Saturday, August 14, 2010

dotCO domains - any potential?

I didn't jump on the .CO bandwagon and I'm not sure whether that's a good thing, or a bad thing.
I think I only got two of them, one was to redirect, and one because.. Um, I guess because just in case ;)
I do see some potential in the extension, as well as some negatives.

The negatives are, .CO is very similar to very popular .COM, so when someone sees a URL with a .CO extension, be it on a poster, sticker, newspaper ad etc, chances are they will just assume its a .COM! Even for those that notice, or see that the "M" is missing, I think a lot of them will assume that its a mistake.
These assumptions will eventually be corrected once the .CO extension is more widely known by the general public. Until then, it will be difficult to brand a new site in the .CO extension.

One of the ones I got was the .co version of my .com site which gets a lot of direct and type in traffic, so any typos will get redirected (I also have the .net .org .info etc).
I got the .co on the 28th of July and since then have had 140k direct visits to the .com site. I know a lot of these direct visits probably come via browser bookmarks, but some come from type ins. And if they type in the wrong extension, the redirects show up as referrers in Analytics.

So far I have had "142" visits redirected from the .NET, "14" from the .ORG and "1" from the .CO. That "1" was me checking that the redirect was working.
So I don't think .CO domains will get too much "typo" type in traffic.

The main benefits I can see with this extension is for SEO, because you have a better chance of getting your keyword domain in a new extension, and (if they take off) as an alternative to an unavailable .COM that's undeveloped but for sale (at an astronomical price) .
There are a lot of great .COM keyword domains out there that have not been developed, they just have a for sale sign on them. Often they remain for sale for a long time because the owners think they are worth more than the market is willing to pay (or they are holding on to them till the market catches up to their expectations).

Because the domain is undeveloped and basically just a for sale sign or sometimes a crappy niche directory, it gets no traffic and is therefore no competition. This is where the .CO has potential to shine, it can be built up, branded and rank in that niche without any competition from the .COM... providing the owner is an end user or is willing to brand and develop.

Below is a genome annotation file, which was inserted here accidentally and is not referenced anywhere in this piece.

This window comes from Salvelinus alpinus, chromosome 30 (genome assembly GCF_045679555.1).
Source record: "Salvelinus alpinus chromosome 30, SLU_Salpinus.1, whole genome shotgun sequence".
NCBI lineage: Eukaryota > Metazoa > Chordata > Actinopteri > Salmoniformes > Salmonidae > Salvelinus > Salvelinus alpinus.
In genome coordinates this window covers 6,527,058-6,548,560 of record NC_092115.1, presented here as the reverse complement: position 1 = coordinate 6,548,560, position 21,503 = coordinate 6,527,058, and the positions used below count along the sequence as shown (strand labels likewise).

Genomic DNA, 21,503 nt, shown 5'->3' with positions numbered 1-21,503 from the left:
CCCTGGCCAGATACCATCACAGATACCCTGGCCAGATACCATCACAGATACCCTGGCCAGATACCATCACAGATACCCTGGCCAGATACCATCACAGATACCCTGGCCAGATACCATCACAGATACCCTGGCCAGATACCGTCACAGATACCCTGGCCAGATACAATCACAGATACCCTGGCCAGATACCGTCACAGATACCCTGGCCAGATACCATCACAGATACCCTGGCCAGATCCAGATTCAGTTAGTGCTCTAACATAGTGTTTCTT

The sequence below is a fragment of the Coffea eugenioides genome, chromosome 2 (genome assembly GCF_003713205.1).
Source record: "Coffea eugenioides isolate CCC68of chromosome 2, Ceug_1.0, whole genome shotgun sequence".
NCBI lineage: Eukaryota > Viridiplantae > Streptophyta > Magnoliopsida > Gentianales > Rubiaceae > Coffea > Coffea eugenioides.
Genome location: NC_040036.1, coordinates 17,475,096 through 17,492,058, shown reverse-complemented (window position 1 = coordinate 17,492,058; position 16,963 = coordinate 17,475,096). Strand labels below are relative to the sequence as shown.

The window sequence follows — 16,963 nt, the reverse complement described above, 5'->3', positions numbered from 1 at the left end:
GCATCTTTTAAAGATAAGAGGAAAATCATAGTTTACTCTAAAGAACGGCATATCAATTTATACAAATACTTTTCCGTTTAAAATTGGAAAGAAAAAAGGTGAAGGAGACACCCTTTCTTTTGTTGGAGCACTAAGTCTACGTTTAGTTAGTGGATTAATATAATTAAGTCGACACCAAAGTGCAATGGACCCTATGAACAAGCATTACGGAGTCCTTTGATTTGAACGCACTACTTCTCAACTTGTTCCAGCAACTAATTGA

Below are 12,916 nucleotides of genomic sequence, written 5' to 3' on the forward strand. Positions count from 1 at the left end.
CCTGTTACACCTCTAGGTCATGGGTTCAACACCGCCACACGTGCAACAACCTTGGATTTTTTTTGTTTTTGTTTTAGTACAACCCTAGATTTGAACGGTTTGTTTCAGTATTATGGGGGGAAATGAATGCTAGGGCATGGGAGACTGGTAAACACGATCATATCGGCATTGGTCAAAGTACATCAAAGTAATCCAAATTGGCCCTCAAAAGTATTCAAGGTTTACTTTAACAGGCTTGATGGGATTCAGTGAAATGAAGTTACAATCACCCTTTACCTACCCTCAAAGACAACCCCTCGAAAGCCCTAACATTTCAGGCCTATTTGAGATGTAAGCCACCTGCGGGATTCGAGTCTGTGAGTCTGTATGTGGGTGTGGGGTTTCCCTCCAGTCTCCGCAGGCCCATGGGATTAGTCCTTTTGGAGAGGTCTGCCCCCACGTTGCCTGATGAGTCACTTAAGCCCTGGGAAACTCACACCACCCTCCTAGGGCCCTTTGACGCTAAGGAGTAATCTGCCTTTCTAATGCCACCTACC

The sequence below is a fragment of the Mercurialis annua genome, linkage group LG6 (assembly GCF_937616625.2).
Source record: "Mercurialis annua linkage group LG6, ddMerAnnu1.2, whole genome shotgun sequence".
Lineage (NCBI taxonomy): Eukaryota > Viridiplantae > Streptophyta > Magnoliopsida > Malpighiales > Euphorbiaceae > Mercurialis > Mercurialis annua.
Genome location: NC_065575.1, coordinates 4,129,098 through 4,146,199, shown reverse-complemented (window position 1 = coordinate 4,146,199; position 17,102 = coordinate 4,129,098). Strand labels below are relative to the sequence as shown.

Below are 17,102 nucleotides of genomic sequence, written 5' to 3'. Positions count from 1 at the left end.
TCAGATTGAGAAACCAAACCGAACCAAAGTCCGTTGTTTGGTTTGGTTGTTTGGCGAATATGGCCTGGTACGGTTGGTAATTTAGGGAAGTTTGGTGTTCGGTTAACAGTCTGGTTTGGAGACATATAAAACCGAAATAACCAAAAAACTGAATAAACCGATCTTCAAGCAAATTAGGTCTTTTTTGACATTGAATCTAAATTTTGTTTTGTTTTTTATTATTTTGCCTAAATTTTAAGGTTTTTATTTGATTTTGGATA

If it gets parked with a for sale sign on it as well, then it just becomes another wasted domain... unless of course the owner has realistic expectations about its worth.



1 comment:

  1. Wow, out of 140,000 direct visits, you only got 142 .net type-in's, 14 .org type-in's and 1 self-typed .co type-in?
    Thats 0.01% on .net 0.001% on .org and 0% on .co, very interesting indeed. I had been thinking typo-squatting would be the only thing .co might be useful for. This figure really illustrates how general public knowledge of the extension is everything. Even though .co is spelled so close to .com, it's the extensions that people know about (net/org) that get the scrap of typo's.

    The main problem I see with .co is: how is it going to be pushed to the general public so that normal people actually know what a .co is? Established companies with .com url's on their products aren't going to have an incentive to jump to .co, what benefit would it give them? Why confuse their customers with an extension that nobody knows about. The only people pushing it will be little start-ups that missed out on the .com, mostly 'web entrepreneurs', 'domainers', and 'registrars', not physical businesses.

    Unless it becomes ingrained in general society, people will just confuse .co to .com, in that respect it could be worse than using a .net or .org because it's even easier to mistake it for a .com

    And as for the SEO benefit of being able to get your keyword, you can get that with any obscure extension. I side with the crowd that says .co is way over-hyped and will be share the destiny of .me, .cm, .ws, etc.


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